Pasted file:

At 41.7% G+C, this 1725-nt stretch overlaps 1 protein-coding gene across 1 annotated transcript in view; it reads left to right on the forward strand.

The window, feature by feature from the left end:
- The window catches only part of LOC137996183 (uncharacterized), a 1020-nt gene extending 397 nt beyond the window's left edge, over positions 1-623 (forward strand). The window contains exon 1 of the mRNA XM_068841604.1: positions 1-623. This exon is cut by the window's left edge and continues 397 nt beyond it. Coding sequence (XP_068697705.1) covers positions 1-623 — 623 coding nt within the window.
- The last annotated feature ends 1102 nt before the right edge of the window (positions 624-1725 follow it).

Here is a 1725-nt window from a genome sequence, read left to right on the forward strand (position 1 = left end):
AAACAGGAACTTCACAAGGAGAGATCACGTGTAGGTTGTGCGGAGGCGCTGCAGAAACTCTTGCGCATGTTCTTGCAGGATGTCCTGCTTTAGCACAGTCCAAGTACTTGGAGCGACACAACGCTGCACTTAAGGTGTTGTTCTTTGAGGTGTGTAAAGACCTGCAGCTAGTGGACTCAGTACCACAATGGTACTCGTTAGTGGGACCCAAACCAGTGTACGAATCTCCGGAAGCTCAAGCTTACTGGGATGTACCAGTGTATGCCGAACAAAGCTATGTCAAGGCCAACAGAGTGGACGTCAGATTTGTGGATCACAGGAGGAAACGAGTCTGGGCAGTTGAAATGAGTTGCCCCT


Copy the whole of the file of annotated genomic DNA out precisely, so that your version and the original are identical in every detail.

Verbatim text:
At 41.7% G+C, this 1725-nt stretch overlaps 1 protein-coding gene across 1 annotated transcript in view; it reads left to right on the forward strand.

The window, feature by feature from the left end:
- The window catches only part of LOC137996183 (uncharacterized), a 1020-nt gene extending 397 nt beyond the window's left edge, over positions 1-623 (forward strand). The window contains exon 1 of the mRNA XM_068841604.1: positions 1-623. This exon is cut by the window's left edge and continues 397 nt beyond it. Coding sequence (XP_068697705.1) covers positions 1-623 — 623 coding nt within the window.
- The last annotated feature ends 1102 nt before the right edge of the window (positions 624-1725 follow it).

Here is a 1725-nt window from a genome sequence, read left to right on the forward strand (position 1 = left end):
AAACAGGAACTTCACAAGGAGAGATCACGTGTAGGTTGTGCGGAGGCGCTGCAGAAACTCTTGCGCATGTTCTTGCAGGATGTCCTGCTTTAGCACAGTCCAAGTACTTGGAGCGACACAACGCTGCACTTAAGGTGTTGTTCTTTGAGGTGTGTAAAGACCTGCAGCTAGTGGACTCAGTACCACAATGGTACTCGTTAGTGGGACCCAAACCAGTGTACGAATCTCCGGAAGCTCAAGCTTACTGGGATGTACCAGTGTATGCCGAACAAAGCTATGTCAAGGCCAACAGAGTGGACGTCAGATTTGTGGATCACAGGAGGAAACGAGTCTGGGCAGTTGAAATGAGTTGCCCCT